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Over the years there has been a plethora of cartoons and half-truths disseminated about Native Americans. They have been pictured as driving Cadillacs with oil wells in their back yards; they have been seen in comic strips drinking Kickapoo joy juice, and there have even been rumors of tribes making millions of dollars through casinos on tribal lands.

Besides the jokes, there was something even worse — the idealization. Thanks to Rousseau’s “noble savage” theory, there appeared the Native American actor on television who cried when he saw the pollution of the land. There were pictures of those who carried crystals in their buckskin pockets, and those who consulted shamans to tell them what to do. These pictures are still common in American society.

Exemplifying these trends is a story told by a member of the Blackfeet tribe in Montana. The story was told with the humor which the people on the reservation used to view those who insisted on idealizing them.

It seems that a woman from somewhere back East became sick, and the doctors were not able to cure the illness. This woman had read somewhere that Indians were very special people who had a pipeline to the Deity. So, she packed the trunk of her car with cartons of cigarettes — she had heard that Indians liked tobacco — and headed out West toward Glacier National Park and the Blackfeet tribe.

When she got there, she was directed to the Tribal Council. They left the meeting, and she showed them what was in the trunk of her car. The men — they were all men at the time — looked, then they looked away, embarrassed. They didn’t know what to say. She asked them to pray to their gods that her illness would be healed. They were good men; they nodded that they would.

She proceeded to take out of the trunk the dozens of cartons of cigarettes she had brought and handed them out to the men. They didn’t want to refuse. She thanked them and headed back to her home in the East. The men carefully divided the cartons among themselves. At the next Council meeting, the men decided to pray a long, simple prayer to Jesus to heal her. They didn’t know what else to do, but to hope that she would be all right. When people in the community heard about it, they repeated the story in a gentle, humorous way.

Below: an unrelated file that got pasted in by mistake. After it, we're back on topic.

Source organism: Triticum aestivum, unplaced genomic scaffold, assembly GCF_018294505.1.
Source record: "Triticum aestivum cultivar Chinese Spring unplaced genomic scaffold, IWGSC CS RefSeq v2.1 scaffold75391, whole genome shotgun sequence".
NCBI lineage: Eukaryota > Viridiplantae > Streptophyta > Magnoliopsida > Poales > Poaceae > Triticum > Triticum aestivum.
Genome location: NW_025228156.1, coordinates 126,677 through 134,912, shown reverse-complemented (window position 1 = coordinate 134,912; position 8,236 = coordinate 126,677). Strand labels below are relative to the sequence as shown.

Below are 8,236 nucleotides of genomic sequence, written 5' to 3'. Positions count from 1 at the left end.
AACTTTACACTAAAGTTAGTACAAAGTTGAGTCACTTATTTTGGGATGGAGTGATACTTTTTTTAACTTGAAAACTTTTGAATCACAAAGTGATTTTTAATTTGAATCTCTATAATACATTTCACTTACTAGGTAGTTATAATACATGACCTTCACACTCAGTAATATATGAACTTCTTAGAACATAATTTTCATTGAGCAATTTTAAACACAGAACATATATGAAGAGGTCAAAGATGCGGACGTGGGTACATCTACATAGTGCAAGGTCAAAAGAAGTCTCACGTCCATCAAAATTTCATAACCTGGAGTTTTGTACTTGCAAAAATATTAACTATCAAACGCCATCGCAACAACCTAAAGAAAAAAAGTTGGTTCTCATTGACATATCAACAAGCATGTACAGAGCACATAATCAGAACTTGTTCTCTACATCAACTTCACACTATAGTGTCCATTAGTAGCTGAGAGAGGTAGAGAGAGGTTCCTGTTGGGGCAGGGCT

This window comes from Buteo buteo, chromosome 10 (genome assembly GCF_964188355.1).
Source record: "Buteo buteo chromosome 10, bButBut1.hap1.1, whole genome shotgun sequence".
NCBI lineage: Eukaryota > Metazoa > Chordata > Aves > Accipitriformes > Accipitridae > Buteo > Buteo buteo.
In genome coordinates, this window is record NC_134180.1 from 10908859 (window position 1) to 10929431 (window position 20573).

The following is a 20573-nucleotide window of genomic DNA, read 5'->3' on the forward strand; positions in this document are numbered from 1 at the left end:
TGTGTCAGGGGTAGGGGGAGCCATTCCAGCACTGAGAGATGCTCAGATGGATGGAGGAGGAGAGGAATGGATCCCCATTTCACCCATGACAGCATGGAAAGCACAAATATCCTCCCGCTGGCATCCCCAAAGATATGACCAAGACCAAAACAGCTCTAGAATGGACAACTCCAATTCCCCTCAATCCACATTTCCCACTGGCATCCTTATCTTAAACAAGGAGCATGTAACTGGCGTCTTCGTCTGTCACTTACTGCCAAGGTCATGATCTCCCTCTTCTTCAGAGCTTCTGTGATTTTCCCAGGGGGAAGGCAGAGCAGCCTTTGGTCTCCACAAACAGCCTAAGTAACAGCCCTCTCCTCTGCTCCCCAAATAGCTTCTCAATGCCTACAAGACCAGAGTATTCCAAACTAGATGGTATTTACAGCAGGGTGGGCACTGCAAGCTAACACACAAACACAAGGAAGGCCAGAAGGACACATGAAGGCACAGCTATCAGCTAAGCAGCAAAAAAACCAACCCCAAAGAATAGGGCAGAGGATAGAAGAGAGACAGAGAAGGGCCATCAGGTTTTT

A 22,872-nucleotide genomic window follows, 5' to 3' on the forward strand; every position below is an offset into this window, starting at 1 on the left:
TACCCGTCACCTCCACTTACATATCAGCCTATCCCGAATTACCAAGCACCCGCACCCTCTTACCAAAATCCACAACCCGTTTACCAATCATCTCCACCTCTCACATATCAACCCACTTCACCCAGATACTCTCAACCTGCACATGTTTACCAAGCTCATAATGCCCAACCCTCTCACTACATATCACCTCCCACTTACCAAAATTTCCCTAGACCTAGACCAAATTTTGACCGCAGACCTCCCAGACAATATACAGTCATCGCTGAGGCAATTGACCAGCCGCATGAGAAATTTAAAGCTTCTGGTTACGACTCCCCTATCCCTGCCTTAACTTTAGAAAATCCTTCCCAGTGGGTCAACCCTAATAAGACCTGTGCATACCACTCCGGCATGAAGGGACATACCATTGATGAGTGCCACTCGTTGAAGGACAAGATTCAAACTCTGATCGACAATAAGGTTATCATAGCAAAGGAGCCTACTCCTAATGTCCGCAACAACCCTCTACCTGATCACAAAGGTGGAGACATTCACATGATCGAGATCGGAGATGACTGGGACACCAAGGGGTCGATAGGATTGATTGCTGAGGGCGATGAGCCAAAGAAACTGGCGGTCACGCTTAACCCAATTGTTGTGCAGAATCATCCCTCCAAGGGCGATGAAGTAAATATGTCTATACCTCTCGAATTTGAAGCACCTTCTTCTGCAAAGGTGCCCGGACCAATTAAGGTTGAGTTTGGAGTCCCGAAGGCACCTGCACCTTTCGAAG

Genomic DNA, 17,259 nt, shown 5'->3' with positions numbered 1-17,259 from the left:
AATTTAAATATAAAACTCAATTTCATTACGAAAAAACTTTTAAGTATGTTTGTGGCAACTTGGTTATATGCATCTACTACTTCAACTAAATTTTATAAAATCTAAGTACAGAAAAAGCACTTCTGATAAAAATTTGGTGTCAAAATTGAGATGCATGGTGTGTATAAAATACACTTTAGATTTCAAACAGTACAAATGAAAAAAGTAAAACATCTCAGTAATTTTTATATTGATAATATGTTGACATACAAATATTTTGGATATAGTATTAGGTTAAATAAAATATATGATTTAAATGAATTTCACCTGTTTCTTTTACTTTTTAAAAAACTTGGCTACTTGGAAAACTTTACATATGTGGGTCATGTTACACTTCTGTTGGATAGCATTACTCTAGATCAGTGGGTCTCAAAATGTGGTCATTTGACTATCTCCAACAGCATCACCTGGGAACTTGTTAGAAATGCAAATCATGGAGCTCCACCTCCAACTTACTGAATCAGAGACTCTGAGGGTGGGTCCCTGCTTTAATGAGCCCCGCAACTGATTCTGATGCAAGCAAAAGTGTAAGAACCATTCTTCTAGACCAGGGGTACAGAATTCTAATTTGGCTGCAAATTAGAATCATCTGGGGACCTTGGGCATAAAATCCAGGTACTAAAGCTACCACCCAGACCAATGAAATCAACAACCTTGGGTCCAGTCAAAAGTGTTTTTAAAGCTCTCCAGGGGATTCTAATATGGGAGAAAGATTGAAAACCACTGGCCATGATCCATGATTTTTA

Why is this story humorous? Because she didn’t know who they really were, and they were kind enough not to tell her. This story was true. So, what was the harm in it all? Thankfully, not so much. But, there is harm in seeing the world through imperfect images, like Plato’s story of a man with his back to the opening of a cave, seeing only the images of shadows in front of him. Seeing the world through shadows is harmful, because in clinging to these secondary images, one never sees the real human beings behind the images.

However, when we are fortunate to see reality, we may find that we have to give up shadowy romanticism. The truth is that the highest crime rates in the United States often exist on reservations — crimes against their own people — sexual abuse, child abuse, domestic violence, even murder. People are bound by a social system where almost all money comes in from a federal government miles away, where jobs are sparse, where HUD builds all the houses alike, and where poverty and alcohol use kill off initiative and wreck lives.

In spite of these tremendous obstacles, there is great good. There are grandmothers who are caretakers of the next generation, there is a marvelous, subtle humor, there are quiet ways with no need to talk all the time, and their respect for oral history. Forget the intertribal warfare of the past, the showering of guilt upon ourselves for what has passed away, and discard the idea that federal grant money will bring happiness.

Instead, look upon Native Americans as people created as we ourselves are, sometimes good, sometimes bad. The more we idealize them, the farther away they become from us. They are our brothers and sisters, not a set of theories or a dream. They are real. Love them if you can.

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Cynthia Darling monitored federally recognized Native American tribes for the U.S. government, and was able to visit with dozens of tribes all over the country. Darling was inspired by their sense of humor in the face of adversity, their quiet ways and the differences among tribes. She has also done extensive work with missionaries and in foreign countries and cultures. She has a bachelor's degree in English as well as a master's degree in social work. Apache Courage: Trumpets Around the Camp is her third novel. She has also written books Shunned, about overuse of anti-depressants, and Georgetown Journeys, a love story. For more information about Cynthia Darling and Apache Courage: Trumpets Around the Camp, please visit www.shunnedmybook.com.

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